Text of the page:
Bryan’s Blog – All Politics is Local

I have to be honest and say that I normally refrain from getting involved in any sort of political commentary. With friends and family on various ‘sides’, I find that you will undoubtedly offend someone and I’m not one of those who can spend all day on Twitter trying to justify myself with less than 250 characters. That said, I felt compelled to write this blog as I feel politics has played a huge role for WL over the past several months; both in a positive and not so positive light, and that it was right to acknowledge certain individuals as well as give a wider summary on where the industry currently stands. 



Obviously the past 18 months have been the most difficult in our company’s history. And as part of our crusade to ensure both WL’s and our industry’s survival, we have reached out to several government figures asking for their support. And whilst a few of these cries for help fell on deaf ears (he types, resisting the urge not to name and shame), there have been a few local MPs who we feel have genuinely been supportive and actually care about our company and, most importantly, its staff. These are Elliot Colburn, MP for Wallington and Carshalton, Stephen Hammond, MP for Wimbledon, Paul Scully, MP for Sutton and Cheam, Siobhain McDonagh, MP for Mitcham and Morden and Fleur Anderson, MP for Putney, Roehampton and Southfields. We initially reached out to each one to tell them about the lack of government support and whether they could do anything to help our cause. And I am delighted to say that not only did they get back and listen but they genuinely each become advocates for our cause. 



For instance, Elliot Colburn and Paul Scully came down to WL where I offered them the guided tour and spoke in depth about what we needed as an industry to recover; something which was particularly useful to speak to Paul about as the Minister for Small Businesses. Similarly, Stephen Hammond mentioned WL in parliament and raised the issue that businesses like ours were seemingly forgotten about during the early part of the pandemic. Also, both Fleur Anderson and Siobhian McDonagh have been extremely approachable and raised the issue that many of their constituents’ livelihoods are at risk without proper guidance and support moving forward.  



So, in a political landscape where many are forced to ‘pick a side’, it was great to know that we could call on a range of local MPs from all different parties and that each of these would passionately get behind us and do what they could to ensure that our voices were heard. 



Staying with politics, any of you who read my newsletters or follow me on Twitter will know that I am heavily involved with the #WeMakeEvents campaign; particularly the political side. A large part of my role has been to put pressure on the government to offer us the support that we need and ensure that our industry does not get left behind. For a while, it certainly felt like that was the case and you could (should) argue that the government has not provided the live events industry with anywhere near enough support. However, this week’s announcement about the Covid-cancellation insurance for events is incredibly welcomed news. It’s hoped that this will start to rebuild the confidence and investment in live events, whether that’s theatre shows, conferences or live concerts, and that we can now start to move back to some form of normality.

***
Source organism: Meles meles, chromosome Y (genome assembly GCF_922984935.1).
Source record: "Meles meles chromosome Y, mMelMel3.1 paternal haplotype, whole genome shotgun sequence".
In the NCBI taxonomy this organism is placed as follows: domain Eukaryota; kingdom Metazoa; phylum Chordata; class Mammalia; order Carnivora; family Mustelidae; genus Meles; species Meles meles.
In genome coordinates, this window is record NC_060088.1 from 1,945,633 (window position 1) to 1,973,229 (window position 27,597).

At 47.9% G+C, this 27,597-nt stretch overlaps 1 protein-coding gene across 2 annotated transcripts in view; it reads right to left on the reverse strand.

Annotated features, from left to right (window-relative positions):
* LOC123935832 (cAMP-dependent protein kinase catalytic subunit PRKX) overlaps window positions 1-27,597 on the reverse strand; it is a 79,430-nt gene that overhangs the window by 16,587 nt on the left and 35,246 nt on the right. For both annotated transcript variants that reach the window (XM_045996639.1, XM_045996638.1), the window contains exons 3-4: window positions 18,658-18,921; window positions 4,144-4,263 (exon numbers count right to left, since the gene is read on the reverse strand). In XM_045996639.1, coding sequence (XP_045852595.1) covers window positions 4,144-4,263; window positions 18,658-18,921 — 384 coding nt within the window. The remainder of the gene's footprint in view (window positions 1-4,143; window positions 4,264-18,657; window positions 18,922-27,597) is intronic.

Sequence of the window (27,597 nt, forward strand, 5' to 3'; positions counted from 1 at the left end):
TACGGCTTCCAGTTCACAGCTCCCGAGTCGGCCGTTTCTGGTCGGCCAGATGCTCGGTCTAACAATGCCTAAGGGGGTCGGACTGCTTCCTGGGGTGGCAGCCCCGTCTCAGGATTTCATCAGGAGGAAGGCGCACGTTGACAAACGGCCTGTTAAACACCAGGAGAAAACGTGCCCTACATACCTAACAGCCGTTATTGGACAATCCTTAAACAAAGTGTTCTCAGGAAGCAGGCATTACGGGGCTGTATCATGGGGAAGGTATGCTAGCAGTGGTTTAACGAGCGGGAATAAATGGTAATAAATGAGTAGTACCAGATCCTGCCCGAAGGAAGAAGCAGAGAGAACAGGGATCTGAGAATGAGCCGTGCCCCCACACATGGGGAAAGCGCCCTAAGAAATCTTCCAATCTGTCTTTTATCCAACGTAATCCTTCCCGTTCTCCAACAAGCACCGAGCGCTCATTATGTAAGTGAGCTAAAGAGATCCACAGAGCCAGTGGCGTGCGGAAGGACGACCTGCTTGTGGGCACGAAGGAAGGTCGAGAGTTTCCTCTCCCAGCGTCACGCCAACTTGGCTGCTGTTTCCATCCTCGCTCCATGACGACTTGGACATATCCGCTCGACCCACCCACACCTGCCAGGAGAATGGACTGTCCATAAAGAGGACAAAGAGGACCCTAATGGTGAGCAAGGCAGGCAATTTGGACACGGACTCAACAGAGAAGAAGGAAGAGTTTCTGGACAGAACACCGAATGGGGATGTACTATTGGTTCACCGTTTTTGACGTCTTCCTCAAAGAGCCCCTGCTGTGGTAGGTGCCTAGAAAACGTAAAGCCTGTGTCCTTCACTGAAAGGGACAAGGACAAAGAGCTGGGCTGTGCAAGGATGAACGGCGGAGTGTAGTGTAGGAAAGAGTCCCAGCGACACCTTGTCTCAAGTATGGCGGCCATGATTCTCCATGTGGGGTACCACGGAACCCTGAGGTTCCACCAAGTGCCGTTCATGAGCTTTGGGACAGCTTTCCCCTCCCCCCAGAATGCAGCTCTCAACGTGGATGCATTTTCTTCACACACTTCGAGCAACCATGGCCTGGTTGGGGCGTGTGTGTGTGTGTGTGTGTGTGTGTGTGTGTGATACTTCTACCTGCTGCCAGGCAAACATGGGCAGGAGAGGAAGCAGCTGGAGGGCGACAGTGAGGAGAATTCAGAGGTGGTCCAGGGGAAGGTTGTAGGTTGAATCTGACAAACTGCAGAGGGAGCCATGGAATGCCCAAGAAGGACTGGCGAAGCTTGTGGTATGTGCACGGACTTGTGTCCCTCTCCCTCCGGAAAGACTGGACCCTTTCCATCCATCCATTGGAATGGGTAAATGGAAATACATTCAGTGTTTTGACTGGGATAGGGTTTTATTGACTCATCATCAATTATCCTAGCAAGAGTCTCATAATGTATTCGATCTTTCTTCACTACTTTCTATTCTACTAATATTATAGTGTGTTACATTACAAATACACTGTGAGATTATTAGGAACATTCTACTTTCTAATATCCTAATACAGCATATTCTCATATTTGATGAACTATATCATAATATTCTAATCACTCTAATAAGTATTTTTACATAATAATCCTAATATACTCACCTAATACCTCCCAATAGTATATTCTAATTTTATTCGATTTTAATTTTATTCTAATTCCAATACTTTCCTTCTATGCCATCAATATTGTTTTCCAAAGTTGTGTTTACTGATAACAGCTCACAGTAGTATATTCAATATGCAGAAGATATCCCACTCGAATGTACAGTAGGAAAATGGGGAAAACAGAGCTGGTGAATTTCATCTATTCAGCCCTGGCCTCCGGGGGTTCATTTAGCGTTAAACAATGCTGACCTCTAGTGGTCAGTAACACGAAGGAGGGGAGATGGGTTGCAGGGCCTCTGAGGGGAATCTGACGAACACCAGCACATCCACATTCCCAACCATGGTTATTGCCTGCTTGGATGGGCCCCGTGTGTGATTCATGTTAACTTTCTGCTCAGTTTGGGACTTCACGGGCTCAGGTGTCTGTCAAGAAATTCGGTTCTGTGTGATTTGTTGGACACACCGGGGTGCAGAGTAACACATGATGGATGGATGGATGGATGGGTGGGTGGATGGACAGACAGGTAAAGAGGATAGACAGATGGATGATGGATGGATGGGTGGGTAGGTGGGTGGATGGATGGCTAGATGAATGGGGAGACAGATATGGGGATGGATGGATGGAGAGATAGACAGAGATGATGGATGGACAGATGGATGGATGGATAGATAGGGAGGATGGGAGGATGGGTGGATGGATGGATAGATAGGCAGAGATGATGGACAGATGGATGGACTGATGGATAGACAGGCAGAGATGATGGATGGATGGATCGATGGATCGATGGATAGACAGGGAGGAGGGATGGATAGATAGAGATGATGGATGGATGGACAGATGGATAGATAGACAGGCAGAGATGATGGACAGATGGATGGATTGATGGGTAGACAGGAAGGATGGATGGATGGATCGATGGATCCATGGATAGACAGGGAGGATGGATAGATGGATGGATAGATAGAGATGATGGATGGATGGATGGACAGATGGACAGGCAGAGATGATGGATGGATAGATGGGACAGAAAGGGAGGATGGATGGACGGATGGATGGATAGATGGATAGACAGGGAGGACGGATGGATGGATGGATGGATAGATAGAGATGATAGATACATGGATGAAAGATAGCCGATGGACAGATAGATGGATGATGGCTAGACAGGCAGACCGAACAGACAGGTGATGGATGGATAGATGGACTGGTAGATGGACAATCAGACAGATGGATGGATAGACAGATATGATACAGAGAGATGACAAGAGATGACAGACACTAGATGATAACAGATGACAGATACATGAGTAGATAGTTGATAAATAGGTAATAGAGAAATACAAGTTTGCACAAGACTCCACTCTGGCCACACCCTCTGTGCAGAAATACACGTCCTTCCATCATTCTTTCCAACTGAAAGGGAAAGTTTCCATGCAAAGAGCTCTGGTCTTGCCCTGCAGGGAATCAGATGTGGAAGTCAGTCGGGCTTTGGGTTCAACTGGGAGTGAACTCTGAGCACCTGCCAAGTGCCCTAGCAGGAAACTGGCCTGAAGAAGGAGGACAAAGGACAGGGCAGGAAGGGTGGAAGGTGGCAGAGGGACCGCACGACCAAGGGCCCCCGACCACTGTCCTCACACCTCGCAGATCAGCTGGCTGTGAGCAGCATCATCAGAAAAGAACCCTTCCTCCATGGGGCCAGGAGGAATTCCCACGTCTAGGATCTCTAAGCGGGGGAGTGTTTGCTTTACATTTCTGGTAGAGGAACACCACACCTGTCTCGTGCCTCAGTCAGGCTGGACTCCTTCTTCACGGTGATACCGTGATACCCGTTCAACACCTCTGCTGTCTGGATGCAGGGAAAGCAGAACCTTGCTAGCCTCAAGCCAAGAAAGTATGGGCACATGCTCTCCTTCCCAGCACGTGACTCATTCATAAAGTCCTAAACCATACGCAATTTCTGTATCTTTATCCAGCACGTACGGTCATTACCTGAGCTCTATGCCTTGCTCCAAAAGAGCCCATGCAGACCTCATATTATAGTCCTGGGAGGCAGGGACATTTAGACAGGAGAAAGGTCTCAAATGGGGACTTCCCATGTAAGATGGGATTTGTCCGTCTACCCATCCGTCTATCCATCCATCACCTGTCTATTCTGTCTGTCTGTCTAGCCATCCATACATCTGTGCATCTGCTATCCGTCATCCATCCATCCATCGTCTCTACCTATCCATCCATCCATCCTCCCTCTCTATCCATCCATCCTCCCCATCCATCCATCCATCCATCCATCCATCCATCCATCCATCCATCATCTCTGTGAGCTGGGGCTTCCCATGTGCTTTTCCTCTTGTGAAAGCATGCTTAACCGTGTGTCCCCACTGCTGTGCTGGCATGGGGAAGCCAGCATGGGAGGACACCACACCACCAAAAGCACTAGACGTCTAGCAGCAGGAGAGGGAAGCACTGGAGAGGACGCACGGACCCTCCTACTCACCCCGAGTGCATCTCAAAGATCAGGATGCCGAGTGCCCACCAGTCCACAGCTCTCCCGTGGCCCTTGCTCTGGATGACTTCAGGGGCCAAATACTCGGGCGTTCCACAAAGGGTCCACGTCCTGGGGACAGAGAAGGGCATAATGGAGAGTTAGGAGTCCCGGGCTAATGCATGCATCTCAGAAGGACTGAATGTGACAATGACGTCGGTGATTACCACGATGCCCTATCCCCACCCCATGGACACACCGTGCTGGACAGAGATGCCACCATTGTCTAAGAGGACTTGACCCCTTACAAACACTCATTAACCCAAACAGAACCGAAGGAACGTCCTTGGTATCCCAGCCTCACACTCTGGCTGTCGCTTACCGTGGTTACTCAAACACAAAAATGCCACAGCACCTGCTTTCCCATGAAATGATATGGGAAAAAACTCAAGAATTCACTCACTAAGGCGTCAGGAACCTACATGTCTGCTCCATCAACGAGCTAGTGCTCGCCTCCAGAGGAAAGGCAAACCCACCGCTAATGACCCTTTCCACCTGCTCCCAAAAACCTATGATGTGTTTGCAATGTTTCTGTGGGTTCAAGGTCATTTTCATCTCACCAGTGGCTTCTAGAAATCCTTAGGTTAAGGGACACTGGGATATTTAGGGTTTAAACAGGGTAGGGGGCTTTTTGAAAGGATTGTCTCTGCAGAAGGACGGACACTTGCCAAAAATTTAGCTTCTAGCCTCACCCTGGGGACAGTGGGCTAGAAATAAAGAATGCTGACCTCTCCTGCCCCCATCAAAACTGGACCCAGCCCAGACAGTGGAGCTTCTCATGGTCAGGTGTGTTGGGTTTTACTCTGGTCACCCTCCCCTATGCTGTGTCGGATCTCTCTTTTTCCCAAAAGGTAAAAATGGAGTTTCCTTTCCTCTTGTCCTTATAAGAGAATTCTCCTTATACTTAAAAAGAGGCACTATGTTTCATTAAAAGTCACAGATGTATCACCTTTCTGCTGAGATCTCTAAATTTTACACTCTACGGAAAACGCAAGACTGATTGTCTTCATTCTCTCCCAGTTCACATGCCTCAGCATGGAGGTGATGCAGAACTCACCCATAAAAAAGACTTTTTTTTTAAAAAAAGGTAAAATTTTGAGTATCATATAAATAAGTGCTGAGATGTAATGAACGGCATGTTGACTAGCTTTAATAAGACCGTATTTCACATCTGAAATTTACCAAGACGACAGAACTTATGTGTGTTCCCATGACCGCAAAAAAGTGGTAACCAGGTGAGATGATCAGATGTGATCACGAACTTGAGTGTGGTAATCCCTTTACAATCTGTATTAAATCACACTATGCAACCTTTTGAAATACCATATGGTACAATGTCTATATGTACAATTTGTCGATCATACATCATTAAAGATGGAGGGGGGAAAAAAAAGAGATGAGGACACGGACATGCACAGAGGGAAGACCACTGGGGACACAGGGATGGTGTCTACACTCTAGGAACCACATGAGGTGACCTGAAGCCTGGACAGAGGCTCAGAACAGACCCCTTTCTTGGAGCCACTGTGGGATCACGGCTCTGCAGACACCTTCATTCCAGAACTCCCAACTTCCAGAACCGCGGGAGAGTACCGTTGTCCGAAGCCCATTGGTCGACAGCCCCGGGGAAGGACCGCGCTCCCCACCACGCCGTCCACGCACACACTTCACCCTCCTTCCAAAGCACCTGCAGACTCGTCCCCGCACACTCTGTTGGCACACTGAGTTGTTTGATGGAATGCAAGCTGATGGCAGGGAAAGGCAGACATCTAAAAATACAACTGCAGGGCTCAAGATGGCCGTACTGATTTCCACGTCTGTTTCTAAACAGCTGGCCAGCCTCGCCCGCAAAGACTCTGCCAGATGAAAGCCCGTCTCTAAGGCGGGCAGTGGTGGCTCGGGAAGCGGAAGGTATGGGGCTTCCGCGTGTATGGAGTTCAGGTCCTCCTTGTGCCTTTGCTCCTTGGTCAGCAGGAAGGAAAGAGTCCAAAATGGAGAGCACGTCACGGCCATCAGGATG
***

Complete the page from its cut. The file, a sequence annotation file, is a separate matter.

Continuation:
That said, this doesn’t mean the fight is over – far from it. Whilst we have been lucky to have the support of local MPs, not many have been fortunate enough to be in this position; particularly our amazing freelancers who really have just been left on the sidelines. As such, #WeMakeEvents is hosting ‘BikeFest’: a fundraising bike ride from SFL’s headquarters in Reading to PLASA Show at Olympia London. Taking place on Saturday 4th September, BikeFest aims to raise funds for industry charities and mark the return of live events and entertainment following 18 months of unparalleled challenge. Cyclists follow one of two routes: a relaxed 40-mile ride direct to London via flat roads and cycle paths, or a more strenuous 80-mile ride traversing the Surrey Hills. 



All money raised will go to Backup, the technical entertainment charity, which will then channel the funds to Stagehand, Music Support, Acting For Others and #MakeItBlue. If you are interested in getting involved or want to know more then please visit: 



We are also hoping that we will be able to keep campaigning for greater recognition of the supply chain (and freelancers) for the Live Events industry in the coming months and even years. For example, we are working with DCMS and other groups such as BVEP to introduce more relevant SIC (Standard Industrialisation Classification) codes so that the government can see from their own data just how important the industry to the wider economy. Obviously, there is also the huge hurdle of the Brexit implications, which is not going to be an easy fix. We also have an issue with how the banking sector views us… As such, we are trying to make sure that the banks and those who run them understand how our industry works so they can support us with realistic credit terms etc.  



So hopefully, moving forward, we can keep “the band together” and continue campaigning. A large part of this will of course be fundraising; not just for charity but also for the ‘fighting fund’ administered by the PLASA team (who have been amazing in their support) so we can afford the best support and advice.  



Like many businesses in the industry, we will be trying get our supportive MPs and other stakeholders along to PLASA later this week so they can see with their own eyes how vibrant and enthusiastic our industry is. We will hopefully see you all there too.  



Register to attend the PLASA Show here:




The post Bryan’s Blog – All Politics is Local appeared first on White Light.